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Why should women read Joel?

Before repentance comes confrontation. Joel is a lesson in confrontation. The people in Joel’s day were experiencing the judgment of God in their lives through a locust plague. Had they heeded the warnings about their disobedience earlier and repented, perhaps judgment would have been delayed or even averted. Just as the people of Judah in Joel’s day, women have a tendency to avoid confrontation, but a Christ-following woman must learn to be thankful for confrontation when it comes from the Holy Spirit. Your spiritual growth will be stunted if you avoid dealing with sin, but perhaps worse, short or prolonged disobedience leads to the Lord’s discipline in your life. The book of Joel reminds women to welcome prophetic confrontation about sin in their lives.

Biblical Womanhood: Repentance and Restoration

Within the book of Joel, the Lord makes a profound promise to “His people” (2:18): “I will repay you for the years that the swarming locust ate” (v. 25). Joel does not spell out, as do some of the other prophets, what Israel had done to incur the devastating consequences described in Jl 1:2–2:11. His immediate
audience undoubtedly knew the reasons. You or a woman you know may have experienced or may be currently struggling through devastating circumstances that may be the result of years of rebellion and disobedience, years of trying to do life in your own way. Although the Lord’s judgment is to be feared, the God of Scripture declares that “He is gracious and compassionate, slow to anger, rich in faithful love, and He relents from sending disaster” (2:13). To continue doing life in your own way leads away from the Father’s loving arms and into hopeless dead ends of sin. However, God pleads with women to give up hoping for self-made happiness and instead to:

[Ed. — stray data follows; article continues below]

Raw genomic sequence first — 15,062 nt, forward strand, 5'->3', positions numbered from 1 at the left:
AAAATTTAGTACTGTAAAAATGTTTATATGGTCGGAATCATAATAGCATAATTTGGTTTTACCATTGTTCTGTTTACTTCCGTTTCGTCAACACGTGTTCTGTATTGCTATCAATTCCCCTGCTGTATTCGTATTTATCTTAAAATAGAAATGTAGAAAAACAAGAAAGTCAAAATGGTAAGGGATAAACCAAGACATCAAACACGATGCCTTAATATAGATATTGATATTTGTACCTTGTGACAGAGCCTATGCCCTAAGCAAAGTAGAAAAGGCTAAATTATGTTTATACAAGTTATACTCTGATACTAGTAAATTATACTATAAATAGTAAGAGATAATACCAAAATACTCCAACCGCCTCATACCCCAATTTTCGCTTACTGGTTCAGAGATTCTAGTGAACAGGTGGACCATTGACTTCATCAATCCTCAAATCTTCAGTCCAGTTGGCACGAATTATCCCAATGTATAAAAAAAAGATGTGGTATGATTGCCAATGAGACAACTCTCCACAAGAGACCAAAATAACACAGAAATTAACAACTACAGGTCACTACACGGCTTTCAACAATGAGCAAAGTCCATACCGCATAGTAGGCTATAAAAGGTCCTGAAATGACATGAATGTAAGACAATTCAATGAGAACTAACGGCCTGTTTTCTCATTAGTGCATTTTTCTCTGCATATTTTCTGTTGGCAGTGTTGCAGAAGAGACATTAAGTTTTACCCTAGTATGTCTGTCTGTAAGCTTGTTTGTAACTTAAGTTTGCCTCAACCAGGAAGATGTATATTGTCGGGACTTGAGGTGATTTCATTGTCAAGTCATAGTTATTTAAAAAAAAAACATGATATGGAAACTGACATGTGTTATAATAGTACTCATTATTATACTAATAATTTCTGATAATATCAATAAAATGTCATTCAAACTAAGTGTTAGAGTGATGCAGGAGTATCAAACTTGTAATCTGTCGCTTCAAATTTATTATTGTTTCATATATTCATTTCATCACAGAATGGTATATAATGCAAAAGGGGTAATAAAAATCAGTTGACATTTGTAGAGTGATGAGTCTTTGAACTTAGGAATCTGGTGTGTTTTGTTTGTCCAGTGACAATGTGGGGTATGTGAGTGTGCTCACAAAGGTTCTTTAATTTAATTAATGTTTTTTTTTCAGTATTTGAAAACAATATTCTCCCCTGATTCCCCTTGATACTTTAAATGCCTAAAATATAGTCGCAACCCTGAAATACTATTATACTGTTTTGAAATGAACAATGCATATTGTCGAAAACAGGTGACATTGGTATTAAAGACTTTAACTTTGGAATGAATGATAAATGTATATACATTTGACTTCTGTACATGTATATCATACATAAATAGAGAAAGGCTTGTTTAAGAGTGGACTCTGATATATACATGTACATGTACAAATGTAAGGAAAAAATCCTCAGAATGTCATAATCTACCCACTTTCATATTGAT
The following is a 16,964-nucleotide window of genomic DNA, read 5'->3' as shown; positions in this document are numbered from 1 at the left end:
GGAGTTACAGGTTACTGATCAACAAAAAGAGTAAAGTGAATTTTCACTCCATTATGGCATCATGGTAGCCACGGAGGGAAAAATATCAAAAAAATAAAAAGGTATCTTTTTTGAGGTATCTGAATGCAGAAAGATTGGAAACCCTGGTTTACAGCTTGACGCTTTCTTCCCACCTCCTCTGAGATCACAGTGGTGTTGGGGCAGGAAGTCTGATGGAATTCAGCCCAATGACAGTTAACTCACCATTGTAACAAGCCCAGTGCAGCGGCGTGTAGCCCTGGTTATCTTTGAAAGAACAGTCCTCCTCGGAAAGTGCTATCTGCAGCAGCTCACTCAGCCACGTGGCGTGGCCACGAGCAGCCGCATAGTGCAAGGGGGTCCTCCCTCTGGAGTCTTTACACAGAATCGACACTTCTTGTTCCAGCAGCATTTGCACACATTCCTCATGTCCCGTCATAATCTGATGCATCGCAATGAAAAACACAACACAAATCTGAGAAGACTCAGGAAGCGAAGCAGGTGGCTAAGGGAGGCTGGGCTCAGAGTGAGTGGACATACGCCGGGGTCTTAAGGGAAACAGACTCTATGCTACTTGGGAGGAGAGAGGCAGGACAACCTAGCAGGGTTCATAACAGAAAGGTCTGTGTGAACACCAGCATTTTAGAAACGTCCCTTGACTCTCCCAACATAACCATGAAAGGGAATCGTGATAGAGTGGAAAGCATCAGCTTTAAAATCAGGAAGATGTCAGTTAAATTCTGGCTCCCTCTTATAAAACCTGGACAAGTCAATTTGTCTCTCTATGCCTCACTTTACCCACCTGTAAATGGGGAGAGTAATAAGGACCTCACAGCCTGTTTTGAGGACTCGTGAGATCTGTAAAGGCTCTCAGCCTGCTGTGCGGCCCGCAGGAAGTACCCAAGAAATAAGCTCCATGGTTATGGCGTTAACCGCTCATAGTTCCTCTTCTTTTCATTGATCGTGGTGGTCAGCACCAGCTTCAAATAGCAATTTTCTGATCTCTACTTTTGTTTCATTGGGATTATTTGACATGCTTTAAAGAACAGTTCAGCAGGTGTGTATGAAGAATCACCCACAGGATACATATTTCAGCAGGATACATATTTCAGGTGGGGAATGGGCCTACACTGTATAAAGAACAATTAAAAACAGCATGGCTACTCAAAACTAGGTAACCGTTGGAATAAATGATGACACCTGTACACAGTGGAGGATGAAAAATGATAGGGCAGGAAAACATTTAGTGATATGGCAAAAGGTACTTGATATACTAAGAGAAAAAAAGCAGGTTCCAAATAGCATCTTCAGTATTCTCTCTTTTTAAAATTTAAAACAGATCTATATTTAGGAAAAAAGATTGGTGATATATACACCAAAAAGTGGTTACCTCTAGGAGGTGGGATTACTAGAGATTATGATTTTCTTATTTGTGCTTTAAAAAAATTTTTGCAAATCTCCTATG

• “turn” to Him “with all your heart” (v. 12);
• “tear your hearts” (i.e., publicly declare your spiritual
bankruptcy, v. 13; cp. Mt 5:3), acknowledging that
doing life your way instead of God’s way is hopeless;
• “return to the Lord your God” (v. 13).

This is a picture of repentance. When women turn their devastated, hopeless, “locust-consumed” lives over
to God’s Son, Jesus Christ, He is faithful not only to forgive sin but to restore the wholeness, peace, joy, and
hope previously devoured by the enemy (vv. 25-27; cp. Rm 8:28; 1Jn 1:9).

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